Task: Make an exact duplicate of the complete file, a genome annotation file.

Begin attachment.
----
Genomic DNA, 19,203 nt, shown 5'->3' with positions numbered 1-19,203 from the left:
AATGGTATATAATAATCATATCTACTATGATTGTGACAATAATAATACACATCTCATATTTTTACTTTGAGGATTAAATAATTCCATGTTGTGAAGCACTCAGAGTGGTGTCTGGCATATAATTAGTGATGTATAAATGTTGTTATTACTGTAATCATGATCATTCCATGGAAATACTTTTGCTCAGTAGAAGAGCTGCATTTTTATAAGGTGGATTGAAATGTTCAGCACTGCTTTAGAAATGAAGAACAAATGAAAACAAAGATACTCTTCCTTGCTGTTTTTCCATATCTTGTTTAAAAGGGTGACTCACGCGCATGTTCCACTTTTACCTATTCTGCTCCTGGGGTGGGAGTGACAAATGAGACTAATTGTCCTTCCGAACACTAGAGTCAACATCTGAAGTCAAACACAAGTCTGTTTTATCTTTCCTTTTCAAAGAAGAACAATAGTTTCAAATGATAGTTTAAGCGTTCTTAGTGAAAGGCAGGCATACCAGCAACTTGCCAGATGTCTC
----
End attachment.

Genomic DNA, 19,203 nt, shown 5'->3' with positions numbered 1-19,203 from the left:
AATGGTATATAATAATCATATCTACTATGATTGTGACAATAATAATACACATCTCATATTTTTACTTTGAGGATTAAATAATTCCATGTTGTGAAGCACTCAGAGTGGTGTCTGGCATATAATTAGTGATGTATAAATGTTGTTATTACTGTAATCATGATCATTCCATGGAAATACTTTTGCTCAGTAGAAGAGCTGCATTTTTATAAGGTGGATTGAAATGTTCAGCACTGCTTTAGAAATGAAGAACAAATGAAAACAAAGATACTCTTCCTTGCTGTTTTTCCATATCTTGTTTAAAAGGGTGACTCACGCGCATGTTCCACTTTTACCTATTCTGCTCCTGGGGTGGGAGTGACAAATGAGACTAATTGTCCTTCCGAACACTAGAGTCAACATCTGAAGTCAAACACAAGTCTGTTTTATCTTTCCTTTTCAAAGAAGAACAATAGTTTCAAATGATAGTTTAAGCGTTCTTAGTGAAAGGCAGGCATACCAGCAACTTGCCAGATGTCTC